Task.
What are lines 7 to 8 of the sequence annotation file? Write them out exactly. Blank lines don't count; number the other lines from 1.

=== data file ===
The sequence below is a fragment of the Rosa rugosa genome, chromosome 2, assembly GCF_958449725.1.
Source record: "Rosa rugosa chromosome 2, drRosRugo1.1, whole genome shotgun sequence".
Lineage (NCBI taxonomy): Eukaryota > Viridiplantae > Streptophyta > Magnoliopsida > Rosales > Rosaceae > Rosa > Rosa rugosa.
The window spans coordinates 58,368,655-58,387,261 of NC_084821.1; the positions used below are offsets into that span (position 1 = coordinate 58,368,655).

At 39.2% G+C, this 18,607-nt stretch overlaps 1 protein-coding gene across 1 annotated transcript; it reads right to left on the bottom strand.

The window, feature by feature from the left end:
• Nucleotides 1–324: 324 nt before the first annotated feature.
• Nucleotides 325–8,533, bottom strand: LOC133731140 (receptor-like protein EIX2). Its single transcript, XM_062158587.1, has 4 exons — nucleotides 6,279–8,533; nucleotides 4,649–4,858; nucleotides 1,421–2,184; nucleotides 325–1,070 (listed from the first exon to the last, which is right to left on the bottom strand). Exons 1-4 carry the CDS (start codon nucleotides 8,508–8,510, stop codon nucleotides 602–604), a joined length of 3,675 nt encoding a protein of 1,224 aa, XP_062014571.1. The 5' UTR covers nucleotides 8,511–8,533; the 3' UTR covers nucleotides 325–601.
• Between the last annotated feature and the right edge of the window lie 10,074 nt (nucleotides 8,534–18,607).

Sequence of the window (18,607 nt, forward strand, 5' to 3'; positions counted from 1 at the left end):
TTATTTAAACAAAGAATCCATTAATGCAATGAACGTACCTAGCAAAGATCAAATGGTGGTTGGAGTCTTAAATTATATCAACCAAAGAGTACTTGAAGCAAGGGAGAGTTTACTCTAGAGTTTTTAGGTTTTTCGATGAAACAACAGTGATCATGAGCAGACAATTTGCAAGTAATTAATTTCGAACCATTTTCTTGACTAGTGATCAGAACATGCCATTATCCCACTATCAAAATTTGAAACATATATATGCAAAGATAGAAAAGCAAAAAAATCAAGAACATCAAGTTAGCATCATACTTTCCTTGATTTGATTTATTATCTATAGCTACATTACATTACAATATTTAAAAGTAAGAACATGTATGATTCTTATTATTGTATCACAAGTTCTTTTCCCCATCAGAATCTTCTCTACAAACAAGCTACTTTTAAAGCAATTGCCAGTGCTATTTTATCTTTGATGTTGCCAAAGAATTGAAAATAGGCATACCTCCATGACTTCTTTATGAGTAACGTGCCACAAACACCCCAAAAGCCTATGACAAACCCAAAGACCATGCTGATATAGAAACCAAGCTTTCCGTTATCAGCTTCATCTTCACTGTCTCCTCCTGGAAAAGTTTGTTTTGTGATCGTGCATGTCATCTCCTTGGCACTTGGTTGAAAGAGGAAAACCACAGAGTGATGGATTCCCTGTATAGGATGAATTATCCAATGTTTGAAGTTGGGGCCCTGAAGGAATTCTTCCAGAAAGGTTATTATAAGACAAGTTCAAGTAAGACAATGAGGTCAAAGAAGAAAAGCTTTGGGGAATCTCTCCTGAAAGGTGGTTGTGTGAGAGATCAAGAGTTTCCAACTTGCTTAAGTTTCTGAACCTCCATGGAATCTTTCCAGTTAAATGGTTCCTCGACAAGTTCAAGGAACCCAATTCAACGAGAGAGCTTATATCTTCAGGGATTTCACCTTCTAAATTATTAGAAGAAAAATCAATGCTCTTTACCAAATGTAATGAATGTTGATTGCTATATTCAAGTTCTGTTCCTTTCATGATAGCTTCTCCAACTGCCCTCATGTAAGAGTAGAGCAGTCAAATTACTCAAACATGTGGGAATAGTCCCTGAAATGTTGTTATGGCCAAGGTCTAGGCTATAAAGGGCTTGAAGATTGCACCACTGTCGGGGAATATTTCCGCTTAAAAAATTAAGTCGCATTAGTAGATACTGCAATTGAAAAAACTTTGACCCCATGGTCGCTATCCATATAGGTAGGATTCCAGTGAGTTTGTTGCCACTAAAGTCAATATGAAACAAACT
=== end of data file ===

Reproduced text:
• Nucleotides 1–324: 324 nt before the first annotated feature.
• Nucleotides 325–8,533, bottom strand: LOC133731140 (receptor-like protein EIX2). Its single transcript, XM_062158587.1, has 4 exons — nucleotides 6,279–8,533; nucleotides 4,649–4,858; nucleotides 1,421–2,184; nucleotides 325–1,070 (listed from the first exon to the last, which is right to left on the bottom strand). Exons 1-4 carry the CDS (start codon nucleotides 8,508–8,510, stop codon nucleotides 602–604), a joined length of 3,675 nt encoding a protein of 1,224 aa, XP_062014571.1. The 5' UTR covers nucleotides 8,511–8,533; the 3' UTR covers nucleotides 325–601.